Make pollution hotspots data public, CPCB tells Odisha
BHUBANESWAR: THE Central Pollution Control Board (CPCB) has asked the State Government to put all environmental quality data related to critically polluted areas (CPAs) on the public domain.
The information, including revised Comprehensive Environmental Pollution Index (CEPI) scores, which evaluate level of pollution, must be put on public domain through a website and published by the State Government.
The Central board has also directed that the State Government must notify areas on a properly scaled map and issue public advisories indicating that such CPAs are only meant for industrialisation purposes.
In Odisha, there are four designated polluted areas. While Angul-Talcher, Ib Valley and Jharsuguda are designated as CPAs with CEPI of 70 and more, Paradip is earmarked as a severely polluted area. There are 43 critically and 32 severely polluted areas in the country.
Since 2009-10, the CPCB has been periodically monitoring pollution levels at these clusters but it revised its assessment framework this year and decided that continuous environmental monitoring must be taken up by the State boards.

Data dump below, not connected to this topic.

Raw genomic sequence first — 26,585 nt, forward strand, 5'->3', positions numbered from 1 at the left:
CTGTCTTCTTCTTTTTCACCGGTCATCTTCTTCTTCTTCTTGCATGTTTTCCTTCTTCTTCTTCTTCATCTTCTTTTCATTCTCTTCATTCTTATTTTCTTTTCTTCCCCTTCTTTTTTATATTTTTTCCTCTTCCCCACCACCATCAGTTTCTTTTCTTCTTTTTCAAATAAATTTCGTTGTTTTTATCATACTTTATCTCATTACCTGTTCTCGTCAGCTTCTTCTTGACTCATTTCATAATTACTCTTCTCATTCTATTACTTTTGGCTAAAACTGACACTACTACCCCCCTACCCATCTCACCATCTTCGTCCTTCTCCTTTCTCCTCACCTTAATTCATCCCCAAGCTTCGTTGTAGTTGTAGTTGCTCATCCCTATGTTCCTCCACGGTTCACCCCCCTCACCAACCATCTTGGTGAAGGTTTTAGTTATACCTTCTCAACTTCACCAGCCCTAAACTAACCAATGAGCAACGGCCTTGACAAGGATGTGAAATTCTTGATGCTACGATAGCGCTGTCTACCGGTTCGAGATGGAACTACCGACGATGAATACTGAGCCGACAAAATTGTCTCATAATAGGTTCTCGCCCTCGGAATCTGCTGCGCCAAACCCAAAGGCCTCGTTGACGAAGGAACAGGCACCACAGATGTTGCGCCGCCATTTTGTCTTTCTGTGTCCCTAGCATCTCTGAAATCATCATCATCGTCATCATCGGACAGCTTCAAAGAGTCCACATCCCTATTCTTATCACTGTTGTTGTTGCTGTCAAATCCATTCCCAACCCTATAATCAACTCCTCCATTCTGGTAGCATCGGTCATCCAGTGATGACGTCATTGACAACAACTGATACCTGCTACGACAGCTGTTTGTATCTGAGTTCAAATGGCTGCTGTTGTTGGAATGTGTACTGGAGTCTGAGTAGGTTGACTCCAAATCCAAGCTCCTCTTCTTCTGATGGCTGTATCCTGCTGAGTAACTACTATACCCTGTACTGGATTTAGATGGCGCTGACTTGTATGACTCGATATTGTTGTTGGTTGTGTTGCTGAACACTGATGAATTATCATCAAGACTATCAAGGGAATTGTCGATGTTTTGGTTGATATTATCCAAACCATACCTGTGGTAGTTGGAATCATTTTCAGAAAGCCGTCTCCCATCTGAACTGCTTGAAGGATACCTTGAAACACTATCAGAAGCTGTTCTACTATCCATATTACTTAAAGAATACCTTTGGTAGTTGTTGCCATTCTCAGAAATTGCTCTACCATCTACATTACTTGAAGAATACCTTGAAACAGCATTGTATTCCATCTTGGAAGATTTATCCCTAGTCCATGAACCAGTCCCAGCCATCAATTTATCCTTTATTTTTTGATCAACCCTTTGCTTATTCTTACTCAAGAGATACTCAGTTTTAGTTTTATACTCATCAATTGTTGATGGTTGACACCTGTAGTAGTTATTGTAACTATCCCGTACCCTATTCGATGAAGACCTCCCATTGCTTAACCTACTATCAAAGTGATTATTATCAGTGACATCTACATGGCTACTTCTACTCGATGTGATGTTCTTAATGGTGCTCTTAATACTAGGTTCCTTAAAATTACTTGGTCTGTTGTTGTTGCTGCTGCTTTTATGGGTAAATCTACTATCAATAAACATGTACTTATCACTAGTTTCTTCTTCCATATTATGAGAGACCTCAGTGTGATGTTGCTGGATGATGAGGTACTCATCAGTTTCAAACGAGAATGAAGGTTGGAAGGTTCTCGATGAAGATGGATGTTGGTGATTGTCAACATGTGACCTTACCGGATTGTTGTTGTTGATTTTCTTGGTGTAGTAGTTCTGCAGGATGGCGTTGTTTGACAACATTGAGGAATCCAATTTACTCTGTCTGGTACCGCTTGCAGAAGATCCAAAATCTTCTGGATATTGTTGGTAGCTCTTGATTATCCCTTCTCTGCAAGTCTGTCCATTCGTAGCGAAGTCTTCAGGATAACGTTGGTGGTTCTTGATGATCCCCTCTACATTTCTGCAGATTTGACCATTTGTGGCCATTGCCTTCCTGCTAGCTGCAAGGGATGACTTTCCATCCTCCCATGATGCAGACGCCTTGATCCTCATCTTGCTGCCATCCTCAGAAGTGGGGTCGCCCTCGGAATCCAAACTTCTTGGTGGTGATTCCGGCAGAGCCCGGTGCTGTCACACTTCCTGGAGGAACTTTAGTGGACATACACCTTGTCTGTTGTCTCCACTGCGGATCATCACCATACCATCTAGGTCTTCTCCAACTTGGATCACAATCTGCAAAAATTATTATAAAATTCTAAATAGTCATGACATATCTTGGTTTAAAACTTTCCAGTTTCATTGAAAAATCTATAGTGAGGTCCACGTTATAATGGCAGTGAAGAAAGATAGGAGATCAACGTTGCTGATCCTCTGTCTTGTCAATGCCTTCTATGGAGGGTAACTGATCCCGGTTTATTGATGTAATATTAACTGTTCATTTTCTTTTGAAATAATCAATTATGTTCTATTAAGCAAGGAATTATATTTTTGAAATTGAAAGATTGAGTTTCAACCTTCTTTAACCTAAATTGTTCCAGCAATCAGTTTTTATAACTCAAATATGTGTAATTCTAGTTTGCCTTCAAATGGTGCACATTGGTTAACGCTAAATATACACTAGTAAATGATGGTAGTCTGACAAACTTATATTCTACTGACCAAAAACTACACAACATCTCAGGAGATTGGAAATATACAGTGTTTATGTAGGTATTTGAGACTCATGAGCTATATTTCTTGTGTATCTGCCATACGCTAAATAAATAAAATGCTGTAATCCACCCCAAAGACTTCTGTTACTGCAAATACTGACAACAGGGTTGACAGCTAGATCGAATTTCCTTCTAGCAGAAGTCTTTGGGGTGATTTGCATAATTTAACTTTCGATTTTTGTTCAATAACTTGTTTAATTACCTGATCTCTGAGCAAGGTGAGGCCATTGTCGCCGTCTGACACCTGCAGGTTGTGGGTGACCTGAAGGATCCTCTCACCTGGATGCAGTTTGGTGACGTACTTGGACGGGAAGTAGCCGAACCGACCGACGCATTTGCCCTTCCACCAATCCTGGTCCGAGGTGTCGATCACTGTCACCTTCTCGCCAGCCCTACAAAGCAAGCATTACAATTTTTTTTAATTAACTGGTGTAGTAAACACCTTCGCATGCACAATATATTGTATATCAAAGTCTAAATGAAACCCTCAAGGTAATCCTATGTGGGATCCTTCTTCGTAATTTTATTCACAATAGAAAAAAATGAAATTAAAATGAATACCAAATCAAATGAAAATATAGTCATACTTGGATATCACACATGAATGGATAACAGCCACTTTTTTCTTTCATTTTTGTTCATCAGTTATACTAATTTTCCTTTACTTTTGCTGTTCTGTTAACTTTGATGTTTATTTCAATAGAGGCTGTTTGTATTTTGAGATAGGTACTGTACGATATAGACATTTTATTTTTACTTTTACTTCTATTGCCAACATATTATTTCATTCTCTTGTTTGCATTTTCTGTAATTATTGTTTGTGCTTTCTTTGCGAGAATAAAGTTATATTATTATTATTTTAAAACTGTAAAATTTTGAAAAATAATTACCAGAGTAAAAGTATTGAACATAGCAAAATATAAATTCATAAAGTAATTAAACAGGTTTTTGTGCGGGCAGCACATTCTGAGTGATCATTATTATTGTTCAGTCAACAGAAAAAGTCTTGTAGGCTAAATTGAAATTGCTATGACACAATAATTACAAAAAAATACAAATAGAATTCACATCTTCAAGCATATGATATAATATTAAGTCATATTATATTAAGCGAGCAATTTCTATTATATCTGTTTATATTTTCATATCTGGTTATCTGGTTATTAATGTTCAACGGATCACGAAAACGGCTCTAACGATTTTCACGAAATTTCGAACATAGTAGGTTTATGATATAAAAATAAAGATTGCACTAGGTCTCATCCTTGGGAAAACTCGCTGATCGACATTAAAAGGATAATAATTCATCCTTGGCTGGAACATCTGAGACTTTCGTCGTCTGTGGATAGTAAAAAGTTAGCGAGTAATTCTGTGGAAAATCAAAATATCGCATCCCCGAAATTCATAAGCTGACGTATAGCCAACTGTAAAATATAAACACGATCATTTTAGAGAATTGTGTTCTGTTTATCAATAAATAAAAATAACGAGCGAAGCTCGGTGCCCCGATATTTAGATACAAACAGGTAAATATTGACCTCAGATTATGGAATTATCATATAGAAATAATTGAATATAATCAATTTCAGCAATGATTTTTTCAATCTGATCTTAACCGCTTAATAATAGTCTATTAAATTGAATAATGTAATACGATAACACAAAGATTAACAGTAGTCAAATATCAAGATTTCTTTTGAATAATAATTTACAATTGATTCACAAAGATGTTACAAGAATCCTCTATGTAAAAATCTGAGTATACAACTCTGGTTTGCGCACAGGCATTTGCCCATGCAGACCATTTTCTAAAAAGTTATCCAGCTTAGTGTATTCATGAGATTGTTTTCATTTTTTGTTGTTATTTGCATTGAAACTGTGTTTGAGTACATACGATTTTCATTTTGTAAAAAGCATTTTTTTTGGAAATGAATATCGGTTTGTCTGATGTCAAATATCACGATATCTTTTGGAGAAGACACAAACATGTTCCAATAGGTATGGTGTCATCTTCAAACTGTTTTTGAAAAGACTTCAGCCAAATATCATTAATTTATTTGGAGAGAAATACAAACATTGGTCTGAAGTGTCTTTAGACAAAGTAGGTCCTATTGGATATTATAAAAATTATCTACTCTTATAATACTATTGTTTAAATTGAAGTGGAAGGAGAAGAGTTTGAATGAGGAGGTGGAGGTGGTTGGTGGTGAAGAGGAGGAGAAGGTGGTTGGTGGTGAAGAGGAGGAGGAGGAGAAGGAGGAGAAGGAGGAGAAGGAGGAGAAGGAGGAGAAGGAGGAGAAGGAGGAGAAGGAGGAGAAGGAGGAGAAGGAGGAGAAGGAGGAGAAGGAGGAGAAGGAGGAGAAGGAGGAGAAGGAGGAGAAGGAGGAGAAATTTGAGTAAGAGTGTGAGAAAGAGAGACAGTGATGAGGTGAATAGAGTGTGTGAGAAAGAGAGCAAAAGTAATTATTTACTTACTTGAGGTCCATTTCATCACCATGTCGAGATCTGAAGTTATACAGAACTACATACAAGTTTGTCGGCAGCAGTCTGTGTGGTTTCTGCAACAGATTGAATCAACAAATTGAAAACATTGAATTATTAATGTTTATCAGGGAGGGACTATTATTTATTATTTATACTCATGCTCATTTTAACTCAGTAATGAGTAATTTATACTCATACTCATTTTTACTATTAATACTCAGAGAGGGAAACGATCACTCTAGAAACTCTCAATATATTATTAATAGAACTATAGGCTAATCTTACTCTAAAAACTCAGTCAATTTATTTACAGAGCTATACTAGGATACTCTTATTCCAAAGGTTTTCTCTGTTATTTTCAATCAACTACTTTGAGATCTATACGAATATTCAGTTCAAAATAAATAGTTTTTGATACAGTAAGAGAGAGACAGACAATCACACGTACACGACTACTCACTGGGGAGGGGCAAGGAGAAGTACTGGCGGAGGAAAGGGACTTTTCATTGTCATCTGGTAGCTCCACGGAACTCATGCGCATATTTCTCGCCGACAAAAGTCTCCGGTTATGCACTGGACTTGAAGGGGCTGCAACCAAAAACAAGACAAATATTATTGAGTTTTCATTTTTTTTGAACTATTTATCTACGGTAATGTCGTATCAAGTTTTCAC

The CPCB has instructed its State counterpart to undertake environmental quality monitoring in all CPAs of the State by roping in a third party agency. The Odisha State Pollution Control Board (OSPCB) has also been asked to identify the agency, a laboratory, which is recognised under the Environment Protection Act. The environmental monitoring will be carried out twice a year - before and after monsoon.
As per its directions, the OSPCB has to identify more sampling stations, apart from the existing ones. These points have to be strategic so as to give a true picture of environment quality.
Ambient air and water quality has to be monitored on a continuous basis by the OSPCB as part of the new norms prescribed by the Central board.
The CPCB, which recently released a list of 17 categories of highly polluting industries, has asked the State board to redesign the continuous ambient air quality monitoring stations in these polluted areas for a better representation.
The water quality monitoring will not only necessitate installation of 24x7 monitoring stations but also imposition of ‘polluter pays’ principle.